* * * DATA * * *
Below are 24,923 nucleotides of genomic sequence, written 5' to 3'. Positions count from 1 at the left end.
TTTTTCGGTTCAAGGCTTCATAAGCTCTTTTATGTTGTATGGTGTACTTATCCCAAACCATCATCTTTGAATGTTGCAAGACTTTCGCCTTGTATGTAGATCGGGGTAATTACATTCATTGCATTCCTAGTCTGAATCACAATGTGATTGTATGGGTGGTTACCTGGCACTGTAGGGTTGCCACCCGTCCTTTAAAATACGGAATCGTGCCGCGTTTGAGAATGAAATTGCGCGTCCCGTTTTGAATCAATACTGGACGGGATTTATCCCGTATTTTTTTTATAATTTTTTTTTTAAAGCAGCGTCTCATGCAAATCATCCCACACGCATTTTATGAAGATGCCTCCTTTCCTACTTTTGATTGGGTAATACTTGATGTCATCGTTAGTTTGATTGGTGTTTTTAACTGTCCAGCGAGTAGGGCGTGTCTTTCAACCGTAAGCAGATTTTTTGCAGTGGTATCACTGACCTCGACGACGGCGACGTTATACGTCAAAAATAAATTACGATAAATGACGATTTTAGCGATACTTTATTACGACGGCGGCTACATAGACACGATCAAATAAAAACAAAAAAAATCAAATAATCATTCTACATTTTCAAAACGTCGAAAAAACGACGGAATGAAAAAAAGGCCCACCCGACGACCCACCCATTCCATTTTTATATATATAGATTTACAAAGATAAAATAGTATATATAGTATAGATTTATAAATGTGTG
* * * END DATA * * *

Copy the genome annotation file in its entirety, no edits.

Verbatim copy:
Below are 24,923 nucleotides of genomic sequence, written 5' to 3'. Positions count from 1 at the left end.
TTTTTCGGTTCAAGGCTTCATAAGCTCTTTTATGTTGTATGGTGTACTTATCCCAAACCATCATCTTTGAATGTTGCAAGACTTTCGCCTTGTATGTAGATCGGGGTAATTACATTCATTGCATTCCTAGTCTGAATCACAATGTGATTGTATGGGTGGTTACCTGGCACTGTAGGGTTGCCACCCGTCCTTTAAAATACGGAATCGTGCCGCGTTTGAGAATGAAATTGCGCGTCCCGTTTTGAATCAATACTGGACGGGATTTATCCCGTATTTTTTTTATAATTTTTTTTTTAAAGCAGCGTCTCATGCAAATCATCCCACACGCATTTTATGAAGATGCCTCCTTTCCTACTTTTGATTGGGTAATACTTGATGTCATCGTTAGTTTGATTGGTGTTTTTAACTGTCCAGCGAGTAGGGCGTGTCTTTCAACCGTAAGCAGATTTTTTGCAGTGGTATCACTGACCTCGACGACGGCGACGTTATACGTCAAAAATAAATTACGATAAATGACGATTTTAGCGATACTTTATTACGACGGCGGCTACATAGACACGATCAAATAAAAACAAAAAAAATCAAATAATCATTCTACATTTTCAAAACGTCGAAAAAACGACGGAATGAAAAAAAGGCCCACCCGACGACCCACCCATTCCATTTTTATATATATAGATTTACAAAGATAAAATAGTATATATAGTATAGATTTATAAATGTGTG